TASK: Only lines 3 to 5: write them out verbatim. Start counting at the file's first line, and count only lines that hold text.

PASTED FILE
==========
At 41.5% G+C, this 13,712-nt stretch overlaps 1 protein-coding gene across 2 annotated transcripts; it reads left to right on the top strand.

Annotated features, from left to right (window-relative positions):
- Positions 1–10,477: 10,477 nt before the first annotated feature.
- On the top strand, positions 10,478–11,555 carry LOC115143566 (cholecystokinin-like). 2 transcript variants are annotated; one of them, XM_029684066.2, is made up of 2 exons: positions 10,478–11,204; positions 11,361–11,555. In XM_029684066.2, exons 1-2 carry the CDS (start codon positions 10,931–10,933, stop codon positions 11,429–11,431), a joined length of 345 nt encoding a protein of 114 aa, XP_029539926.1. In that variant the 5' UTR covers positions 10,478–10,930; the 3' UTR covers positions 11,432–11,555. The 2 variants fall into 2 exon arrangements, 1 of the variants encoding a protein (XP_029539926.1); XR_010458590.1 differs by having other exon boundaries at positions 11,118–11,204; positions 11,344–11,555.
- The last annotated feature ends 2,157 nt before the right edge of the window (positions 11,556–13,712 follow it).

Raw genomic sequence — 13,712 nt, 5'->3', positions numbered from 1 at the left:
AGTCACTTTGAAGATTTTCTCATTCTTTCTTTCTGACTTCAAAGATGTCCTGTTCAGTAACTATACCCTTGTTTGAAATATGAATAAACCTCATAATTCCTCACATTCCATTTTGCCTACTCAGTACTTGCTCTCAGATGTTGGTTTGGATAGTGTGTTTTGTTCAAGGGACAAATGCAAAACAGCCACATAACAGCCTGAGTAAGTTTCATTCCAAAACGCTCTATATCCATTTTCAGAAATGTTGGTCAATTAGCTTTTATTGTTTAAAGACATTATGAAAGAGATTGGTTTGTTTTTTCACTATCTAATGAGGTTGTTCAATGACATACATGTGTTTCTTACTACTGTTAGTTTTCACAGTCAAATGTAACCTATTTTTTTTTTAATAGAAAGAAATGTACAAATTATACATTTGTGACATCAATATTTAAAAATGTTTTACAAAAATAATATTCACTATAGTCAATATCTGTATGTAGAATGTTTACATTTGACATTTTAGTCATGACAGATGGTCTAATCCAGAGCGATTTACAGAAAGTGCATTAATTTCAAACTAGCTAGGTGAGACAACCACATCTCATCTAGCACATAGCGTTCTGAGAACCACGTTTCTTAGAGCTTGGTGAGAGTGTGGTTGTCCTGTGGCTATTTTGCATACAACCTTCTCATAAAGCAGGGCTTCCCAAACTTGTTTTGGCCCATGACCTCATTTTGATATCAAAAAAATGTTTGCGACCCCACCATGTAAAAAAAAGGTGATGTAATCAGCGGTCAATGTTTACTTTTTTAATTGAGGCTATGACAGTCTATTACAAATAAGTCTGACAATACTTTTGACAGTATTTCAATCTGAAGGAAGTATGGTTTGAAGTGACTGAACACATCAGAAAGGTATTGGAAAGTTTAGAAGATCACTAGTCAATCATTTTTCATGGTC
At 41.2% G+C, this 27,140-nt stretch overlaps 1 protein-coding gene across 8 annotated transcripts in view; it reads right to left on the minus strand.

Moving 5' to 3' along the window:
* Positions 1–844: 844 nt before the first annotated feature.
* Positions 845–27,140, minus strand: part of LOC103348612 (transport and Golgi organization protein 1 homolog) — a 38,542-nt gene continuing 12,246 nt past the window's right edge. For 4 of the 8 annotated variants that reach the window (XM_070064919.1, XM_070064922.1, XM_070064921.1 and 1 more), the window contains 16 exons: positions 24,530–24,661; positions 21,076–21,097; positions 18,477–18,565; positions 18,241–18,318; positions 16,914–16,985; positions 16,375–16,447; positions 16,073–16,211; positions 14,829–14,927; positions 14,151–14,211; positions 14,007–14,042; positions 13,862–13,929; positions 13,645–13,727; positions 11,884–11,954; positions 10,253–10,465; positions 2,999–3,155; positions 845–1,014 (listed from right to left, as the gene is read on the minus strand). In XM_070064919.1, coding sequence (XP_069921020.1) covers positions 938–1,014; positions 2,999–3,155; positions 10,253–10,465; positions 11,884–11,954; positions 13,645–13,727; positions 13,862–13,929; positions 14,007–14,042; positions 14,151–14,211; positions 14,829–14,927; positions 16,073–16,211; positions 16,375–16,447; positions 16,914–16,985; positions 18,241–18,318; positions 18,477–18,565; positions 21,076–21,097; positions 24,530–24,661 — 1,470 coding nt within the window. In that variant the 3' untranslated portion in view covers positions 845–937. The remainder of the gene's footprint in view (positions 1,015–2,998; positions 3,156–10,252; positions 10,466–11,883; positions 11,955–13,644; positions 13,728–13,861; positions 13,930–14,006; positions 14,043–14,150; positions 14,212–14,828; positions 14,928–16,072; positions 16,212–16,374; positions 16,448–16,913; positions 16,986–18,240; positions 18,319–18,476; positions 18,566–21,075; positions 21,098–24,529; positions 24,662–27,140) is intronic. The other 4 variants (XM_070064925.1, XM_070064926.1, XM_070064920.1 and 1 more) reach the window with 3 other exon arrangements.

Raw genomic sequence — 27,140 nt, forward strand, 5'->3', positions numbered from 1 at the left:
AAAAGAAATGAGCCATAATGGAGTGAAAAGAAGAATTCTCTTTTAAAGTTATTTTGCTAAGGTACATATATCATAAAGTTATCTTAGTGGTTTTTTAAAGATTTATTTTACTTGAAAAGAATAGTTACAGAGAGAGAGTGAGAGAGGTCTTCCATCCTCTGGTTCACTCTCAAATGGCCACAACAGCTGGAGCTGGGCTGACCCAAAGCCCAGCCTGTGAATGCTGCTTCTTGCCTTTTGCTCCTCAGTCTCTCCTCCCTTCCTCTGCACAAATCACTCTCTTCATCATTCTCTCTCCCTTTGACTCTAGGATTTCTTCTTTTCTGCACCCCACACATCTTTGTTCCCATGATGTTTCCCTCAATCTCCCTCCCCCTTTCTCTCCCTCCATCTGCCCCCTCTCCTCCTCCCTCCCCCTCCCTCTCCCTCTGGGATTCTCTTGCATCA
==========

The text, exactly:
- Positions 1–10,477: 10,477 nt before the first annotated feature.
- On the top strand, positions 10,478–11,555 carry LOC115143566 (cholecystokinin-like). 2 transcript variants are annotated; one of them, XM_029684066.2, is made up of 2 exons: positions 10,478–11,204; positions 11,361–11,555. In XM_029684066.2, exons 1-2 carry the CDS (start codon positions 10,931–10,933, stop codon positions 11,429–11,431), a joined length of 345 nt encoding a protein of 114 aa, XP_029539926.1. In that variant the 5' UTR covers positions 10,478–10,930; the 3' UTR covers positions 11,432–11,555. The 2 variants fall into 2 exon arrangements, 1 of the variants encoding a protein (XP_029539926.1); XR_010458590.1 differs by having other exon boundaries at positions 11,118–11,204; positions 11,344–11,555.
- The last annotated feature ends 2,157 nt before the right edge of the window (positions 11,556–13,712 follow it).